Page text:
Laura: I wanted a career change and I had a desire to do something that did more good in the world. And I, you know, I felt I could do that, you know, helping client or, you know, the companies I was working with, get off the ground and do that. But I wanted to do that in a little more direct way. And, you know, if you ask yourself the question, why do I do what I do? It really forces you to reflect on what gets you out of bed in the morning? And I knew I had, you know, interesting background and experiences and, you know, different talents that I had, um, honed in on with my past jobs. And I wanted to figure out how I could put all that together and figure out a way to positively impact other people's lives. And if I thought back to a time where I felt like empowered, it was when I went on those mission trips with my family.
And then with my sister that I mentioned earlier, at that point, I saw extreme poverty and seeing it firsthand is very different than, you know, seeing it on the news or reading about it. So I knew that there was a lot of people out there that needed help, but if I can't be there physically, you know, helping them, what can I do based on everything I know, and I've done to create something. And so I, I was ready to make that career change. And I think having my branding company gave me the confidence to do that because could brand LottoLove all on my own, you know, I didn't need to outsource that. So I was able to really kind of take everything in my own hands. And I enjoyed the client aspect of, you know, or the service aspect of Tiny Rebels, but I wanted to try out something a little different by creating a product.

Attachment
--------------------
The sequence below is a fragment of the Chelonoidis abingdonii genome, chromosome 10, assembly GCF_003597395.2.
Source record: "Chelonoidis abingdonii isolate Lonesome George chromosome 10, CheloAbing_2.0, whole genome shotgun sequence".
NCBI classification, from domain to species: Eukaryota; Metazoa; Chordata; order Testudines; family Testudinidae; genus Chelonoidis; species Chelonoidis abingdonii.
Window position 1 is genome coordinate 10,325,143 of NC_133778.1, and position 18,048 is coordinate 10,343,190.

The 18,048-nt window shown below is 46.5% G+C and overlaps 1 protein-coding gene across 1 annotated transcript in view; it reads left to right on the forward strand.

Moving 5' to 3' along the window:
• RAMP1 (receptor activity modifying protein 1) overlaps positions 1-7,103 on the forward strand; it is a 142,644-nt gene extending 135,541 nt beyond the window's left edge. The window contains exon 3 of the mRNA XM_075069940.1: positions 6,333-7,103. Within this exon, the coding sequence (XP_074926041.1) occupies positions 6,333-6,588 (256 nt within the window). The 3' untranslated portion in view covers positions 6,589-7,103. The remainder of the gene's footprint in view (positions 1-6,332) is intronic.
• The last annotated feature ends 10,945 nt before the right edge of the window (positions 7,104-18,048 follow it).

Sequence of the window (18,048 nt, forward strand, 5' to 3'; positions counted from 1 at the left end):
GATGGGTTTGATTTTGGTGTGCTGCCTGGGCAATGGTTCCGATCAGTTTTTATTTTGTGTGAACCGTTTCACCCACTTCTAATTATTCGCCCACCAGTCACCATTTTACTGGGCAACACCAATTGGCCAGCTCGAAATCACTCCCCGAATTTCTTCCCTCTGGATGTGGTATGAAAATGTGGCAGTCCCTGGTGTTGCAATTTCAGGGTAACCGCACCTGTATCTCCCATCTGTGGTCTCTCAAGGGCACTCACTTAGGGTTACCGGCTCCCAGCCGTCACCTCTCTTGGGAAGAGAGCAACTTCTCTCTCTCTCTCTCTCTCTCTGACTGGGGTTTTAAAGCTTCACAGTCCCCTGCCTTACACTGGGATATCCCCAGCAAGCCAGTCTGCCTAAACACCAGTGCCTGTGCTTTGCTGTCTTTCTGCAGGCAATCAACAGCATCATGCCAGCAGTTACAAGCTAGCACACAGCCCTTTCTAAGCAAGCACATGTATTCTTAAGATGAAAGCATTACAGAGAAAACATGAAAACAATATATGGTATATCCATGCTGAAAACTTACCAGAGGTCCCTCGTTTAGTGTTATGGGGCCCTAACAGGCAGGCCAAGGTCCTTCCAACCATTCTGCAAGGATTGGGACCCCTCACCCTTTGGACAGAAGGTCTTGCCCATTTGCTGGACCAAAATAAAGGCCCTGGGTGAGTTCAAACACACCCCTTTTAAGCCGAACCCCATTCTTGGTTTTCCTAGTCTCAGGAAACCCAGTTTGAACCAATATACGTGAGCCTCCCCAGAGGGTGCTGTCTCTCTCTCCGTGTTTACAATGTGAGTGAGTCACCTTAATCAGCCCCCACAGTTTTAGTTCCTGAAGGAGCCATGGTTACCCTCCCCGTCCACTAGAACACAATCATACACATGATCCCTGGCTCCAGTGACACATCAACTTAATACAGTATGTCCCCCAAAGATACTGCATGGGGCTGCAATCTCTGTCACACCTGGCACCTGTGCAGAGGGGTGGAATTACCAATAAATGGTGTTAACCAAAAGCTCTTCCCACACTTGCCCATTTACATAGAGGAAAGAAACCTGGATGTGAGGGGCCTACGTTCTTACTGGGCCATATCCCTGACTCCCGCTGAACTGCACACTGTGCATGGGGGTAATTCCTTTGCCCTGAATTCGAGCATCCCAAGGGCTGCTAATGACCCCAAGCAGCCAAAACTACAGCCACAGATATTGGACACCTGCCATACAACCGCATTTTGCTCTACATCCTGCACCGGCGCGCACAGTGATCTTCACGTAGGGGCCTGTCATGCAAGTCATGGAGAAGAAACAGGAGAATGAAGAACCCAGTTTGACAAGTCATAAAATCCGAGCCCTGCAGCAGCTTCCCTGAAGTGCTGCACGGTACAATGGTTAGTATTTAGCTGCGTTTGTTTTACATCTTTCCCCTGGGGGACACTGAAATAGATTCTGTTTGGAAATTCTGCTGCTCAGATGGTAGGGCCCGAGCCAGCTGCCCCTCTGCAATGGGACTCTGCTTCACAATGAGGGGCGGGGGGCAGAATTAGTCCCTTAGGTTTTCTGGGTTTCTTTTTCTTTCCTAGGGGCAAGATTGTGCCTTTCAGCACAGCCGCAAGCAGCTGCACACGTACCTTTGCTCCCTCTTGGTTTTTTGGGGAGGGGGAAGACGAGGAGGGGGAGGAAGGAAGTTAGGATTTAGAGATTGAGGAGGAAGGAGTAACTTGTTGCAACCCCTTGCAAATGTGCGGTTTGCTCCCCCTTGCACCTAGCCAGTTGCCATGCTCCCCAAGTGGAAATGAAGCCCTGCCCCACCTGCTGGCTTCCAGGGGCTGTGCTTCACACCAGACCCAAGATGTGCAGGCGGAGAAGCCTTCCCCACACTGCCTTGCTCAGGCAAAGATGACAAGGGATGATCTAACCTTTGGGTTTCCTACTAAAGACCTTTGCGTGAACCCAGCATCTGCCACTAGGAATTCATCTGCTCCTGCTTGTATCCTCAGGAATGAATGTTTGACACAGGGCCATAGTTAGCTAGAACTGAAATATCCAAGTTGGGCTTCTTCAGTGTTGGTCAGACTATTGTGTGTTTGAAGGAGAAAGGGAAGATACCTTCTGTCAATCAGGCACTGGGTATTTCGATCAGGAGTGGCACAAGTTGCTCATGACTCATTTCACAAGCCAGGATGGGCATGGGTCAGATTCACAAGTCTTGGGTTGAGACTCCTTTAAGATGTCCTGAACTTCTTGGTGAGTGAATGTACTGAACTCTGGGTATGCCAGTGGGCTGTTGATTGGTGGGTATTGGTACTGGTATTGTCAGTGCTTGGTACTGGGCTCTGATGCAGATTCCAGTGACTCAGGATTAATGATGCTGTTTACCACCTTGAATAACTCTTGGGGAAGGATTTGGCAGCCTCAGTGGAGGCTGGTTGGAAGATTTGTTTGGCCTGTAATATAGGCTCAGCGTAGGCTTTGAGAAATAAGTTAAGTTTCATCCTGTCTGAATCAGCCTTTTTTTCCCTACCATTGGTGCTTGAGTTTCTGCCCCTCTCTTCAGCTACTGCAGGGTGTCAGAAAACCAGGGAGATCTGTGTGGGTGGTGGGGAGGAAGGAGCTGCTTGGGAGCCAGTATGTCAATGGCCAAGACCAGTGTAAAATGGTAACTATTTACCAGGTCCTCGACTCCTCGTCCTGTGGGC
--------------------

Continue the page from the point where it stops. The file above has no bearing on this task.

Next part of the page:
And so my inspiration for LottoLove actually was my grandma because she loved scratch off cards. And that was something that we would always gift her for holidays, you know, especially, you know, what do you give an 80 year old grandma, you know, and they love the scratchers, but that whole idea is about winning for yourself and, you know, winning money. And, you know, I think I saw a way to flip that concept on its head a little bit and add a twist to it. So instead of winning for yourself, you're able to win for other people. And it was actually during a road trip with my now husband, he would love to scratch off tickets too. So he would, every time we'd stop and get gas, he would, you know, buy a couple and he bought two, which actually happened to be winners. They were both like $5 winners, but that's kind of where the whole idea started coming about was on that road trip. So